• In The Horsewomen Of Las Vegas, the Italian mafia is led by Bruno Sammartino and represented in Vegas by underbosses Tommy Dreamer and Chuck Palumbo, as well as The Consigliere, Joy Giovanni.
  • Gym Leader Wiki: A rumor is that Giovanni was born into a mafia family, but it's been disputed.

    Films — Animation 
  • Spoofed in The Triplets of Belleville — the otherwise entirely stereotypical mobsters are actually French, and obsessed with cycling.
  • Justice League: Crisis on Two Earths casts the Crime Syndicate as a supervillain mafia. The core members refer to themselves as 'family heads', and their most trusted lieutenants are given superpowers to become 'made men.' Ultraman is the most blatant example, as he's basically a Tony Soprano knockoff in a cape.
    Ultraman: You think you can come to my place of business, an' call me out?

    Films — Live-Action 
  • The Godfather trilogy is the Trope Codifier. The genesis of the modern media portrayal, though the actual word 'mafia' was notably absent from the first film. (Ironically, it would go on to influence real-life mafia culture, particularly the glamorous self-image that would be aspired to, and the word "godfather" itself.) The producers of The Godfather worked with the Italian-American Civil Rights League (which was known to have Mafia connections) to ensure that the movie was acceptable to the Mafia; they gave their blessing, with some conditions, notably that the script not use the terms "Mafia" (only used twice in the original script) or "la Cosa Nostra" (not used in the original script, although the novel credits the fictional Don Corleone with coining the term). The Godfather franchise made The Mafia an Unbuilt Trope, as it depicts the inherent weakness of the Mafia, leading up to its downfall. It also unbuilds some mafia-related tropes, such as Nothing Personal and Shame If Something Happened.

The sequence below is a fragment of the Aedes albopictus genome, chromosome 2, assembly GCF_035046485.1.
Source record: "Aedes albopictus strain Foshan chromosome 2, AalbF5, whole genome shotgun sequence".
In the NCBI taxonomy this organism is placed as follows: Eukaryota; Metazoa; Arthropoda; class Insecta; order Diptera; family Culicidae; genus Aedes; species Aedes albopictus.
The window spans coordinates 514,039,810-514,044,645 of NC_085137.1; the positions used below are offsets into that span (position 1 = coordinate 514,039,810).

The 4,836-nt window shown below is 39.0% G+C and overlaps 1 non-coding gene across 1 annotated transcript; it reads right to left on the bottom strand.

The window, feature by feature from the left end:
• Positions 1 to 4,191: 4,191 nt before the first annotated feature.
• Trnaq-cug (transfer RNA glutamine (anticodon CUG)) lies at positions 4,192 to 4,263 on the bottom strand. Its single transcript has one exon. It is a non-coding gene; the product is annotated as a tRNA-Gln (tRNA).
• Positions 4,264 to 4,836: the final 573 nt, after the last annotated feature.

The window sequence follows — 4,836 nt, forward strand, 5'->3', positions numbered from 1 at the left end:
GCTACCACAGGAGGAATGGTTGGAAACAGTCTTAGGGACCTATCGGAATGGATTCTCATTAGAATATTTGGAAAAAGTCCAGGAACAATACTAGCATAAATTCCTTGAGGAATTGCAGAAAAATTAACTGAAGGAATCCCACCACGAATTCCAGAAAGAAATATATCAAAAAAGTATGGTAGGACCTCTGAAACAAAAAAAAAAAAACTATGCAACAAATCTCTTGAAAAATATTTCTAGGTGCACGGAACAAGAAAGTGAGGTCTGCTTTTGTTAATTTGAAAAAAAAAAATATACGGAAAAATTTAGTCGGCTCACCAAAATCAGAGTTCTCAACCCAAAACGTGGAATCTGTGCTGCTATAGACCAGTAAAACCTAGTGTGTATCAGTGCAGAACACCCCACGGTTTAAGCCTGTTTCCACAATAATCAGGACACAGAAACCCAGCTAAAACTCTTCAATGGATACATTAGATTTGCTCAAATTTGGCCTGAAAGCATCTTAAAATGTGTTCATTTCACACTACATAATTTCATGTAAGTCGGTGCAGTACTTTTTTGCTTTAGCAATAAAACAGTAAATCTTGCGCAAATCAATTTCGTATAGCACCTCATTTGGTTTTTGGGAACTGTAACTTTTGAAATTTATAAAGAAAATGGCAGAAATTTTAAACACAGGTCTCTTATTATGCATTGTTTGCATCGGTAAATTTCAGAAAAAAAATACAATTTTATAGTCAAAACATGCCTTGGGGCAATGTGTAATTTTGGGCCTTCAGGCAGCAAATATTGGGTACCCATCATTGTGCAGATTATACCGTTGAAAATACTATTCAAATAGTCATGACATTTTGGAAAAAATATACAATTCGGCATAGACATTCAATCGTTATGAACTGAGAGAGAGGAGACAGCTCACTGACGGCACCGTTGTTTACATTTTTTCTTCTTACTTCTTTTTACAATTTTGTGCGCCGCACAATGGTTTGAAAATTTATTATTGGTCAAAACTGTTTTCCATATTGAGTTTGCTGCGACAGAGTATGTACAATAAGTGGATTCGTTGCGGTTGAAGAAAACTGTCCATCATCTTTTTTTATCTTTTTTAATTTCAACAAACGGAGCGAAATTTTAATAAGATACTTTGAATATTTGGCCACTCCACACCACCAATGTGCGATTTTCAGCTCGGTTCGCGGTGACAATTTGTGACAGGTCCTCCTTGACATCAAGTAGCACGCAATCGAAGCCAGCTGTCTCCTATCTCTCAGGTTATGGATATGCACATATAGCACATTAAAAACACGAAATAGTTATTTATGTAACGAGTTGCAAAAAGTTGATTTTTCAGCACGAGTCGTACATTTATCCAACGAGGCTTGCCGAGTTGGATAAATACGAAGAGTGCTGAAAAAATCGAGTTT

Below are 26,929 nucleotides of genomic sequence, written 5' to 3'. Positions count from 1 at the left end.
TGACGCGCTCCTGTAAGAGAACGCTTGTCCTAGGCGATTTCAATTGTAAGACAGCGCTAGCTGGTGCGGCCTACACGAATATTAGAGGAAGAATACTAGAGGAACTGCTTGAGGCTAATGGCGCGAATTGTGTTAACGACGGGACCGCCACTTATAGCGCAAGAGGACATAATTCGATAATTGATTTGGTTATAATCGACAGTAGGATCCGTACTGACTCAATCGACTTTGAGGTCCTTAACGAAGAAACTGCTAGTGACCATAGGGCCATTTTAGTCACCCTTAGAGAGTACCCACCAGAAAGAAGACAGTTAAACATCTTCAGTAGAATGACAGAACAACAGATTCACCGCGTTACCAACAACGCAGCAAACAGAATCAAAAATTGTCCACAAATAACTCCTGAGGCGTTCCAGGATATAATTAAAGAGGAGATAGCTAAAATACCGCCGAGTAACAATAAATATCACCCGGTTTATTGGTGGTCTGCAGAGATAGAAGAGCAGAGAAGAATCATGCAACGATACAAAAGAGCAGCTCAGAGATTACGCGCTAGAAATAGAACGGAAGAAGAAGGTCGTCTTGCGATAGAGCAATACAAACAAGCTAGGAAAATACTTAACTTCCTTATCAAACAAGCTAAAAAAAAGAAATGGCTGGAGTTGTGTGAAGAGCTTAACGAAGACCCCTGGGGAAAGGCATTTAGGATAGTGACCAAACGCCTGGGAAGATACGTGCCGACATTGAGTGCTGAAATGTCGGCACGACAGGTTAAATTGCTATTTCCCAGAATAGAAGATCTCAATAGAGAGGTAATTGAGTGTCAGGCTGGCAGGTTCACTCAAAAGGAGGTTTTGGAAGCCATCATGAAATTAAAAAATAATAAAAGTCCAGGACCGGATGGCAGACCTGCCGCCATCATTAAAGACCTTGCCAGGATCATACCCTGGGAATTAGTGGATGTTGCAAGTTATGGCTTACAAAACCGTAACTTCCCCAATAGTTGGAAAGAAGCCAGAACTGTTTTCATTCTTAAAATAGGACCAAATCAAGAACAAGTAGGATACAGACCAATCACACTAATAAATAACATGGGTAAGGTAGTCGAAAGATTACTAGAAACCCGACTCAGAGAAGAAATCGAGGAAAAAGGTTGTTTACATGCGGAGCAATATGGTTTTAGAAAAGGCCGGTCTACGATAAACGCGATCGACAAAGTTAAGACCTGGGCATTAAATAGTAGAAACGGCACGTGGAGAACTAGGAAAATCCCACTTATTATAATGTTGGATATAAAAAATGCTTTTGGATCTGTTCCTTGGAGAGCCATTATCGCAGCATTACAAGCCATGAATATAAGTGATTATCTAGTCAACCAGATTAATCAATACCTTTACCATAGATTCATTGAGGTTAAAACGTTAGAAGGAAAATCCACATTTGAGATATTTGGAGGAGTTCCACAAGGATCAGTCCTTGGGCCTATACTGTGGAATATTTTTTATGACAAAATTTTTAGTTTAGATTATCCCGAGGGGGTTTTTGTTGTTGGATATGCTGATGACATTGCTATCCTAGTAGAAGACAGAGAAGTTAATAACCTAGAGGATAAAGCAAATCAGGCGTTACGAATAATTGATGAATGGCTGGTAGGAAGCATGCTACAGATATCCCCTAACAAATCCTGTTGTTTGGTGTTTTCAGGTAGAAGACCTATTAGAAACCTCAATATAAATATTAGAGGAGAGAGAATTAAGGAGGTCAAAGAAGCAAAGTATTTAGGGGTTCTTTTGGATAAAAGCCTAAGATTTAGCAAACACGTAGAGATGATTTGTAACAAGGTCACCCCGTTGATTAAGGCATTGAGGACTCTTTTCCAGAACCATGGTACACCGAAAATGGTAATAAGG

• Goodfellas, a drama inspired by the real-life tale of Henry Hill, an associate of the Lucchese crime family. Unlike The Godfather, it concerns itself more with the "working-class" mob, rather than the bosses, with several of the protagonists aspiring to get "made" as full members.
  • Hoodlum, a semi-biography of "Bumpy" Johnson and his African-American associates' attempt to take over the drug and numbers business in NYC, specifically Harlem, during The Great Depression, uses Lucky Luciano and his associates as something of a buffer between Bumpy and Dutch Schultz's Kosher Nostra.